Galafold Now Available in Japan to Treat Fabry Disease, Amicus Announces

Ana de Barros, PhD avatar

by Ana de Barros, PhD |

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Amicus Therapeutics announced the beginning of the availability of Galafold (migalastat) to treat Fabry disease in Japan, making this the first oral precision medicine available for patients with an amenable mutation in that country.

Fabry disease is caused by mutations in the GLA gene, which lead to a defective alpha-galactosidase A enzyme. As a result, the enzyme cannot break down globotriaosylceramide (GL-3), a type of fat, that then builds up in the lysosomes of patients’ cells.

Galafold restores enzymatic activity and clears GL-3 buildup, and is suitable for patients 16 years or older who have a confirmed diagnosis of Fabry disease and a GLA mutation amenable to the therapy. Currently, amenable mutations account for 35 to 50 percent of all Fabry patients worldwide.

Healthcare providers in Japan can now access the Galafold Amenability Assay table to quickly identify which mutations are amenable to the treatment. To date, the assay has been used to classify more than 1,000 known GLA mutations as “amenable” or “not amenable” to treatment with Galafold. Updates will be submitted to the Galafold assay website as additional GLA mutations are identified and tested, the company announced in a press release.

“I welcome the introduction of Galafold as an oral precision medicine and the first new Fabry treatment option in more than a decade for a number of Fabry patients in Japan who have amenable mutations,” said Hisao Harada, chair of the Japan Fabry Disease Patients and Family Association (JFA).

Galafold was approved by Japanese regulatory authorities, at 123 mg capsules, under the priority review scheme for orphan drugs in March.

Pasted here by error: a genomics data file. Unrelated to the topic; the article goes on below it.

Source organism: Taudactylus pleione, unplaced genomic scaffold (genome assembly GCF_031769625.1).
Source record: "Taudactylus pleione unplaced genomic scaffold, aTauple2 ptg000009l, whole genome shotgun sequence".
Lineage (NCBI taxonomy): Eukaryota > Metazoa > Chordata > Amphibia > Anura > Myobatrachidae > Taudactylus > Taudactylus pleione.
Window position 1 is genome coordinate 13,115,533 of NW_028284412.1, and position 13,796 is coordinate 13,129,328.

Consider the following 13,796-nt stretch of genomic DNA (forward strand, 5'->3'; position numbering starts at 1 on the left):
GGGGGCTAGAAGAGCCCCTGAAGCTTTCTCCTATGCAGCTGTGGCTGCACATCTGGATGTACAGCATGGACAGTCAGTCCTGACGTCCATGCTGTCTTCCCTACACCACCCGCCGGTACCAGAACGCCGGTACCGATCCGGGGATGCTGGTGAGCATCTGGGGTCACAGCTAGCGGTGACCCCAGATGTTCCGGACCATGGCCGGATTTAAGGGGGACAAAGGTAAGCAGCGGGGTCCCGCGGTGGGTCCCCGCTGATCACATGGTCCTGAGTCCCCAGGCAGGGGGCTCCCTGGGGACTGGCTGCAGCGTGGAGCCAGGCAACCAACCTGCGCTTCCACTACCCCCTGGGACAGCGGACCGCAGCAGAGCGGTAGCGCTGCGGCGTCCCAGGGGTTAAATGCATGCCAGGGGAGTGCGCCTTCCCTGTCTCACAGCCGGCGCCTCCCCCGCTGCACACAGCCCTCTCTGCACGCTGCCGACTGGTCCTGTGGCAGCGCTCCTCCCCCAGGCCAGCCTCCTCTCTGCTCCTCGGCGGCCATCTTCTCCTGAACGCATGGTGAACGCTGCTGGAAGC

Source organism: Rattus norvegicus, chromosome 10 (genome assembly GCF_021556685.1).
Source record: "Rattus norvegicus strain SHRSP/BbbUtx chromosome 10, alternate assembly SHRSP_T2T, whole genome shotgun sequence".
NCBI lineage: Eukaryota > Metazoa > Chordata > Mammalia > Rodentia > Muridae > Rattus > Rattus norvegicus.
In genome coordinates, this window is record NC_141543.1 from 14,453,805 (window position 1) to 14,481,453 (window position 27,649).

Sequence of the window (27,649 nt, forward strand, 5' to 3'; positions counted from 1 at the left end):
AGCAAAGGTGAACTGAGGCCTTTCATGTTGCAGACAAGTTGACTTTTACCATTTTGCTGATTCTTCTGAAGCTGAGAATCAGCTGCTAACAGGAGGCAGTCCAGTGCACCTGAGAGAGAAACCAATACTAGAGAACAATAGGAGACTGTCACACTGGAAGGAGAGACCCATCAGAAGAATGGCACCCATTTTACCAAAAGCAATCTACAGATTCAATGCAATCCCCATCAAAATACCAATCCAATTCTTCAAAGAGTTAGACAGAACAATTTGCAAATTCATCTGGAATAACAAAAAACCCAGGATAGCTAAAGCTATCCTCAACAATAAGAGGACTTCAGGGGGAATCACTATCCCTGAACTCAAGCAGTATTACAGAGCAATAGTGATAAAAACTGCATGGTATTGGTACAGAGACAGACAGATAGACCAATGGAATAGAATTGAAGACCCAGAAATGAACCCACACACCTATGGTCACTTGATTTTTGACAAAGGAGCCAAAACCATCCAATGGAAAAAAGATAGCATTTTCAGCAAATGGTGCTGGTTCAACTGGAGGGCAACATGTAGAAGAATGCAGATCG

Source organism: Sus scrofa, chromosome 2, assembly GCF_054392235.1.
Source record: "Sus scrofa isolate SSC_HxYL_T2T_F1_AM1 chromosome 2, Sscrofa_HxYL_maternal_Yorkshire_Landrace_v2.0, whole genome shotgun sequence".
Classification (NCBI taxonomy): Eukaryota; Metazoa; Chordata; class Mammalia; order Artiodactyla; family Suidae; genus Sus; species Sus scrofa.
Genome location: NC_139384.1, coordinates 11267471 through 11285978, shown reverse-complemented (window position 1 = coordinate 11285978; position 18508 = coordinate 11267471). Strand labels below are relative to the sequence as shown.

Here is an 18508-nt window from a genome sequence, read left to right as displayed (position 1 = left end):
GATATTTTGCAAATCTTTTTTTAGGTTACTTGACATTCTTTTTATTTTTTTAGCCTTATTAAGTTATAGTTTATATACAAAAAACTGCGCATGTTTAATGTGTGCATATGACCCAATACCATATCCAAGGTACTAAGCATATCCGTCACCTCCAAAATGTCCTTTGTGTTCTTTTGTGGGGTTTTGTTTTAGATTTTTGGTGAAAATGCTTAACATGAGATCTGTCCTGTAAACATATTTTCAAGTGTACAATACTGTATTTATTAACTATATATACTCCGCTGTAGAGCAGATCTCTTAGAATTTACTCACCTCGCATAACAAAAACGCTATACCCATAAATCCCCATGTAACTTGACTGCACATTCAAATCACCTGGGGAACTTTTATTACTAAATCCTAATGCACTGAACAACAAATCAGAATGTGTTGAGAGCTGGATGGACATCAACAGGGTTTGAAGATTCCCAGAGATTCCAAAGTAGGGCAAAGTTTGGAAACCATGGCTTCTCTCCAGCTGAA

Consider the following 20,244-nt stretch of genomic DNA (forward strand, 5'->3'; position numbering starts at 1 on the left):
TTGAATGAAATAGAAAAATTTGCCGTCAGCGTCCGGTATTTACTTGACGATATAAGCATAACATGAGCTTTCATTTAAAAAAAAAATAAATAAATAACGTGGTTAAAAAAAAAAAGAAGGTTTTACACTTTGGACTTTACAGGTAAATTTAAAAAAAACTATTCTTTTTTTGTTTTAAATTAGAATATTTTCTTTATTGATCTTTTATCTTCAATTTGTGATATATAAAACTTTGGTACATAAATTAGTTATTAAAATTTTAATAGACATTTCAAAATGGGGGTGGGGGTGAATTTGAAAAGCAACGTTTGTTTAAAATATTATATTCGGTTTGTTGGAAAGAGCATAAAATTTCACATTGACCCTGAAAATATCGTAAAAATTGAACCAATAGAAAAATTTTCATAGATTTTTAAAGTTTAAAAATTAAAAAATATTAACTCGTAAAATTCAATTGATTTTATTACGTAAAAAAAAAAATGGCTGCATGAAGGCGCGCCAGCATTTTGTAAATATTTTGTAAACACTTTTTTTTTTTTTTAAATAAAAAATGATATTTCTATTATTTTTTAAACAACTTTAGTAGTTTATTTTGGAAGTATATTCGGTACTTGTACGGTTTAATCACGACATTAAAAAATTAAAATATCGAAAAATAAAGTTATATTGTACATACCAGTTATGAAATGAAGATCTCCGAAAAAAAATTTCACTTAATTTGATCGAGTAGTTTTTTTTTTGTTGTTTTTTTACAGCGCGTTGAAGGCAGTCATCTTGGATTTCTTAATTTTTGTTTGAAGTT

The approval was based on data from completed clinical trials of Galafold, including two Phase 3 studies (FACETS, NCT01218659, and ATTRACT, NCT01218659) in both treatment-naïve and enzyme replacement therapy switch patients, as well as a Phase 1 study that evaluated the pharmacokinetics of Galafold in Japanese volunteers.

“The launch of Galafold presents a differentiated treatment option that is good news for many Fabry patients in Japan. Significant unmet need remains for people living with Fabry disease, and I look forward to offering a new choice for patients with amenable mutations. Galafold has a unique mechanism of action that has demonstrated compelling results in naïve and treatment-experienced Fabry patients who have amenable mutations,” said Toya Ohashi, professor at Jikei University.

The European Commission approved Galafold as a first-line therapy for the long-term treatment of Fabry disease patients 16 years and older with an amenable mutation, opening it to use throughout the European Union.

The medicine is not yet approved in the United States, but the U.S. Food and Drug Administration (FDA) agreed to give priority review to Galafold in February, with a decision expected by August.

Outside the European Union and Japan, Galafold is also approved for use in Australia, Canada, Israel, South Korea and Switzerland.